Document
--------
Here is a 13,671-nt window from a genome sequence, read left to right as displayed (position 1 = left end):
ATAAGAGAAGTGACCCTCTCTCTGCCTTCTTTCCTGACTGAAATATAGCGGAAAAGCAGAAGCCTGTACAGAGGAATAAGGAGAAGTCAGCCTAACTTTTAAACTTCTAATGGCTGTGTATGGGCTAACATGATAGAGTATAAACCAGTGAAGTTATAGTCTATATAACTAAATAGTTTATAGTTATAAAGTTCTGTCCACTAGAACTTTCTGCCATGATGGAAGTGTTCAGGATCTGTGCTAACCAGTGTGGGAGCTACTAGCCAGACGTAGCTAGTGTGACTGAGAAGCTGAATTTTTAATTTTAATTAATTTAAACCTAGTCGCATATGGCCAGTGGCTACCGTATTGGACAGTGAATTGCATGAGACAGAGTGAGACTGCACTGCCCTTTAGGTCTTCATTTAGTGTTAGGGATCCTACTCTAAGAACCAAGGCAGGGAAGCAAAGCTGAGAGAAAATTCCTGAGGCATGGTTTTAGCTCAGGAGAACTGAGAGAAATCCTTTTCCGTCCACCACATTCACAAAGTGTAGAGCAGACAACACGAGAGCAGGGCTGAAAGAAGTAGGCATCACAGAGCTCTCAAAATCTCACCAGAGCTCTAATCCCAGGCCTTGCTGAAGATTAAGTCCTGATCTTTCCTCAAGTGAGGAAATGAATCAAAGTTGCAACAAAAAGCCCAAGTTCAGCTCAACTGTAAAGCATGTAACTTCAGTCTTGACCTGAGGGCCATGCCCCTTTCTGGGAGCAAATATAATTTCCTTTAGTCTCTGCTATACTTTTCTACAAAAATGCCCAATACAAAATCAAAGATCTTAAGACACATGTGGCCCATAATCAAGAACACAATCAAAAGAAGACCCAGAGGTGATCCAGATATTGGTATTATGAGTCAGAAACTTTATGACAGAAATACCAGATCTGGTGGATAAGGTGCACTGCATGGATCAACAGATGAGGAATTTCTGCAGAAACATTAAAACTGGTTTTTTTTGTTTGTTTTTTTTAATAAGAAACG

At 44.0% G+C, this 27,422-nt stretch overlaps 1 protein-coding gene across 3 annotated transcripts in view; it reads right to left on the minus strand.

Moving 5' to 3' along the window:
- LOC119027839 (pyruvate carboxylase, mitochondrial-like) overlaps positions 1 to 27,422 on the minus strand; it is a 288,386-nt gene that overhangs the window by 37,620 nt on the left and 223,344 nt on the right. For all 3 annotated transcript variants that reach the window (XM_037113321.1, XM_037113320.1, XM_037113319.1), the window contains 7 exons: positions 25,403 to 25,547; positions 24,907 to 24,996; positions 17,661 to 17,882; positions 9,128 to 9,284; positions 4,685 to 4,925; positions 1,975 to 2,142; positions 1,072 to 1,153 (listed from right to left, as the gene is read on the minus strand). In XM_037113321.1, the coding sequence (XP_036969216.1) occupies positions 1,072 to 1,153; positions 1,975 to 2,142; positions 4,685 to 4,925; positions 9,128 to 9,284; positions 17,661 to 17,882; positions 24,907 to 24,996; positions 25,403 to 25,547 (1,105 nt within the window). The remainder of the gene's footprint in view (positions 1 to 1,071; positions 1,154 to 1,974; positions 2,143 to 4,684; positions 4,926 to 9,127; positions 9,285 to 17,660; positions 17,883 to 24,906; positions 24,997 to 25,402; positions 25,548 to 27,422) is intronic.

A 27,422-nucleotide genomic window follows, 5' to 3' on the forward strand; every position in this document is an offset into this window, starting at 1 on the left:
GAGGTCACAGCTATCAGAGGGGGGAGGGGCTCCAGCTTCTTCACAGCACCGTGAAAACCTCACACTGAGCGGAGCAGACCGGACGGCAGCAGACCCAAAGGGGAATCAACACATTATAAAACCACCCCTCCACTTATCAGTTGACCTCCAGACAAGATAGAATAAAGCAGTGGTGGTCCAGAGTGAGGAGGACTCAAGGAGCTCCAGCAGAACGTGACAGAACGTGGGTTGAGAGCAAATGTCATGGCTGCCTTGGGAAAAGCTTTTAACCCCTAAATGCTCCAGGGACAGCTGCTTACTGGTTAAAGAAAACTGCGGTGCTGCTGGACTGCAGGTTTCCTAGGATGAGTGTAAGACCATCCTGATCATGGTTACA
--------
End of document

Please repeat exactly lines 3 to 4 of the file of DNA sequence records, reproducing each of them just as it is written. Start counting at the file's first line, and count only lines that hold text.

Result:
At 44.0% G+C, this 27,422-nt stretch overlaps 1 protein-coding gene across 3 annotated transcripts in view; it reads right to left on the minus strand.

Moving 5' to 3' along the window: